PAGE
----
News & Politics

Washington Football Team Ends Cheerleading Squad

It will field a coed dance squad instead.

The team's cheerleaders in 2019. Photograph by All-Pro Reels / Joe Glorioso via Flickr.

Washington Football Team won’t have a cheerleading squad next season, USA Today reports. Instead, it will field a coed “dance squad” that team senior adviser Petra Pope says will be “able to do more things with the strength of a male, and lifts, so that’s changed a great deal. The inclusivity, strength and interest of choreography has changed.”

Retiring the cheerleading squad is a significant step in Washington Football Team’s rebrand. Owner Dan Snyder was particularly obsessed with the squad when the team still had its old name. As Dave McKenna reported in 2009, after Snyder bought the club he had it take over the once independent Redskinettes, then “changed the group’s name to the Washington Redskins Cheerleaders, trademarked ‘First Ladies of Football’ for them, and immediately started using their skin to promote his team.” The promotions were frequently crass: fans could win a session in which cheerleaders washed their cars, for instance; at another time they could play a “hot or not” game with photos of cheerleaders on the team’s website.

The promotions got much, much worse: The team directed the cheerleaders make an annual swimsuit calendar and invited sponsors and suite-holders at FedEx Field to ogle them as they worked, forced them to pose topless, and directed them to accompany some men to a nightclub, the New York Times reported in 2018. Team videographers also, according to a blockbuster 2020 article in the Washington Post, produced private outtake videos from some of the shoots that “featured moments when nipples were inadvertently exposed as the women shifted positions or adjusted props.” Snyder told the Post he was unaware of any such videos. One former cheerleader, Tiffany Bacon Scourby, told the Post Snyder “approached her at a 2004 charity event at which the cheerleaders were performing and suggested she join his close friend in a hotel room so they ‘could get to know each other better,” an allegation Snyder denied.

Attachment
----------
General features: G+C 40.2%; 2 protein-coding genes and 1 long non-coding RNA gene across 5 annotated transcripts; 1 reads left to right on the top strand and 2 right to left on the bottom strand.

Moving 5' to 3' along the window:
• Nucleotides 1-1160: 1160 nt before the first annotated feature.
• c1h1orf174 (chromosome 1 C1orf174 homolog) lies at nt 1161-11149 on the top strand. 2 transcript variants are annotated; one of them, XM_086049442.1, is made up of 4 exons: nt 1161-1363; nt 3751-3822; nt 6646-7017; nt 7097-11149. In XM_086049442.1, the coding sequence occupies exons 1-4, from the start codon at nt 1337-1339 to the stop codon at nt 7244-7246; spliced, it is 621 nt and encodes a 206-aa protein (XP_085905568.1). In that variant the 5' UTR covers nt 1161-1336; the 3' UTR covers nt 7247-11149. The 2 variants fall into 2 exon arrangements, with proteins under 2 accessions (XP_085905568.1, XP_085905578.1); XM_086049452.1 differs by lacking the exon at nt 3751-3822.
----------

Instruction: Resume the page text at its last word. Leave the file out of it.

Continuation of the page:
The team settled with cheerleaders who unknowingly appeared in the nude videos, the Post reported last month. In a press release late last month, the team said it was working on a new gameday experience and would “temporarily pause off-season activity of gameday programs including cheerleading and music while the new experience is developed.”

Pope told USA Today that calendars would likely not be part of the reimagined dance squad experience.

Senior editor

Andrew Beaujon joined Washingtonian in late 2014. He was previously with the Poynter Institute,, and Washington City Paper. His book A Bigger Field Awaits Us: The Scottish Soccer Team That Fought the Great War was published in 2018. He lives in Del Ray.